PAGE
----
How to Use Converging Lines to Enhance Your Photography

Translations of this material:

into Russian: Как использовать сходящиеся линии для улучшения фотографий.. Translated in draft, editing and proof-reading required.
Submitted for translation by Snapshot 11.03.2009


When framing a landscape shot one of the types of environmental features that many photographers look for an like to incorporate in their shots is converging lines.

We’ve talked previously about how lines have the potential to add interest to an image - but add numerous lines that come together (or close together) and you have yet another tool to lead your viewers eye into a shot.

Perhaps the classic example (and one that’s probably been overdone) of converging lines are railway tracks.

Position yourself in the middle of two tracks (after taking a look at what might be coming from behind) and you’ll see the two tracks on either side of you appear to get closer and closer together as they go into the distance.

Take this shot and the natural reaction for those looking at the scene will be for them to follow the lines off into the distance. In a sense the two lines act like a funnel which directs the gaze of those entering them in a certain direction.

The same effect can be achieved with roads or pathways, converging fence lines, a set of stairs, power lines or virtually any other lines that run parallel into the distance or that actually converge at some point.

4 Tips Regarding Converging Lines

1. Experiment with positioning - the classic railway line shot described above has many possibilities. One is to position the tracks dead centre and symmetrically in the shot.

Another positioning would be to step to one side of the tracks and let them run diagonally through your frame from a lower corner to the opposite upper corner. The beauty of this is that you’ll end up with a more dynamic shot. Symmetrical and vertical placement of the lines can be powerful but diagonal lines tend to convey movement.

Alternatively stepping away from the start of the lines can give another perspective - as can holding your camera on an angle to give another diagonal framing of the lines.

2. Wide Angle Lenses - different lenses can totally change the impact of a shot with converging lines. I find that a wide angle lens can be particularly useful - especially when positioning yourself between the two lines.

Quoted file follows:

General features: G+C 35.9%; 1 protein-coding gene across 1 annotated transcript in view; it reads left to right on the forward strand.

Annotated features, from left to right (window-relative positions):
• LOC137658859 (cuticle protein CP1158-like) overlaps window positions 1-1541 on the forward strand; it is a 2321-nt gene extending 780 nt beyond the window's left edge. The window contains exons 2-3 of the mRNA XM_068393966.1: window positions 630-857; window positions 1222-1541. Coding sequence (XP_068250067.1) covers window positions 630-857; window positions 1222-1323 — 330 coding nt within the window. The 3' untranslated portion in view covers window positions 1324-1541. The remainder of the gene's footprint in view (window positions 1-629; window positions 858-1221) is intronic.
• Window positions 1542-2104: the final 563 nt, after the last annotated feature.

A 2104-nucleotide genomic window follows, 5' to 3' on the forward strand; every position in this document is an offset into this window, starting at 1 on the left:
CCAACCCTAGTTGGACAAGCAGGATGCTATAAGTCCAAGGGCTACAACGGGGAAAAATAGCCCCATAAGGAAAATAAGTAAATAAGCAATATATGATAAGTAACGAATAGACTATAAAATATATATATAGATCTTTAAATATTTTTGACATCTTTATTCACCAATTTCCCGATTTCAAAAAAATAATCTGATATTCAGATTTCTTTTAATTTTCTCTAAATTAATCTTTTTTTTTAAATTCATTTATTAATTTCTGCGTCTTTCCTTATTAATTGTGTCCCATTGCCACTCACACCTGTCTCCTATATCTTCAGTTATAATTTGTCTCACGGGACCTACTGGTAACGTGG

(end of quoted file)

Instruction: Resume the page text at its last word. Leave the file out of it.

This will help to give the perception that the distance between the lines at the starting point of the image is wider than it is. This exaggeration of the width of your lines can have a powerful impact upon your shot.

3. Positioning the ‘convergence’ - one thing to consider when you have converging lines in an image is that they draw the eye into a shot - towards the point that they converge - this becomes one of the most important parts of this image - a focal point.

As you’re framing your shot ask yourself - ‘where is the most effective position to frame this?”

Keep in mind rules like the Rule of Thirds that says that the intersecting points of imaginary lines a third of the way into an image are key points for positioning points of interest.

Also know that if the point of convergence is outside the frame of the shot that you are leading the eye out of your shot. This could leave a shot unbalanced and with tension - alternatively it could enhance the shot and leave your viewers wondering about the place that they converge.

4. Adding Interest at the Point of Convergence - Sometimes it is worth enhancing the point of convergence with something of interest (for example waiting until a train appears in the distance on the tracks - or positioning a person at the top of stairs) - on other occasions the composition of the shot is strong enough without adding an extra subject.

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